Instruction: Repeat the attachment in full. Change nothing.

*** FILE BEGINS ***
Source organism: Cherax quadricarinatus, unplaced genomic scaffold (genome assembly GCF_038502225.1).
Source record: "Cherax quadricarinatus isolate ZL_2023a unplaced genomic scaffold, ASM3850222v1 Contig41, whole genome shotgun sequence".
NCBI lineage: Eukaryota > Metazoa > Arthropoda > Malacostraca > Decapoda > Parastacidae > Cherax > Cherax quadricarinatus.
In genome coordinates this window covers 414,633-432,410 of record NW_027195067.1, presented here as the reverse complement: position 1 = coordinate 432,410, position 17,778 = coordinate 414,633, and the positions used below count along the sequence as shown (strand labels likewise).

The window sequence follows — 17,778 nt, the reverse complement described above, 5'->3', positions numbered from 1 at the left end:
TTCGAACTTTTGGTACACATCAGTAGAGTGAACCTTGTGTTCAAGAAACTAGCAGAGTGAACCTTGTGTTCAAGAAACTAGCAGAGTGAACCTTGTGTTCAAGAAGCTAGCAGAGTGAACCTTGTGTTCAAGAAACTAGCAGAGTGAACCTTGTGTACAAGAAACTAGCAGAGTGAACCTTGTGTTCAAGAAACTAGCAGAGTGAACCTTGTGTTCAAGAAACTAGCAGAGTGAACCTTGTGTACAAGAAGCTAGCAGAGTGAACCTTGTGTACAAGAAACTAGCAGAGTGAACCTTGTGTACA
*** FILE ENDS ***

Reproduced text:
Source organism: Cherax quadricarinatus, unplaced genomic scaffold (genome assembly GCF_038502225.1).
Source record: "Cherax quadricarinatus isolate ZL_2023a unplaced genomic scaffold, ASM3850222v1 Contig41, whole genome shotgun sequence".
NCBI lineage: Eukaryota > Metazoa > Arthropoda > Malacostraca > Decapoda > Parastacidae > Cherax > Cherax quadricarinatus.
In genome coordinates this window covers 414,633-432,410 of record NW_027195067.1, presented here as the reverse complement: position 1 = coordinate 432,410, position 17,778 = coordinate 414,633, and the positions used below count along the sequence as shown (strand labels likewise).

The window sequence follows — 17,778 nt, the reverse complement described above, 5'->3', positions numbered from 1 at the left end:
TTCGAACTTTTGGTACACATCAGTAGAGTGAACCTTGTGTTCAAGAAACTAGCAGAGTGAACCTTGTGTTCAAGAAACTAGCAGAGTGAACCTTGTGTTCAAGAAGCTAGCAGAGTGAACCTTGTGTTCAAGAAACTAGCAGAGTGAACCTTGTGTACAAGAAACTAGCAGAGTGAACCTTGTGTTCAAGAAACTAGCAGAGTGAACCTTGTGTTCAAGAAACTAGCAGAGTGAACCTTGTGTACAAGAAGCTAGCAGAGTGAACCTTGTGTACAAGAAACTAGCAGAGTGAACCTTGTGTACA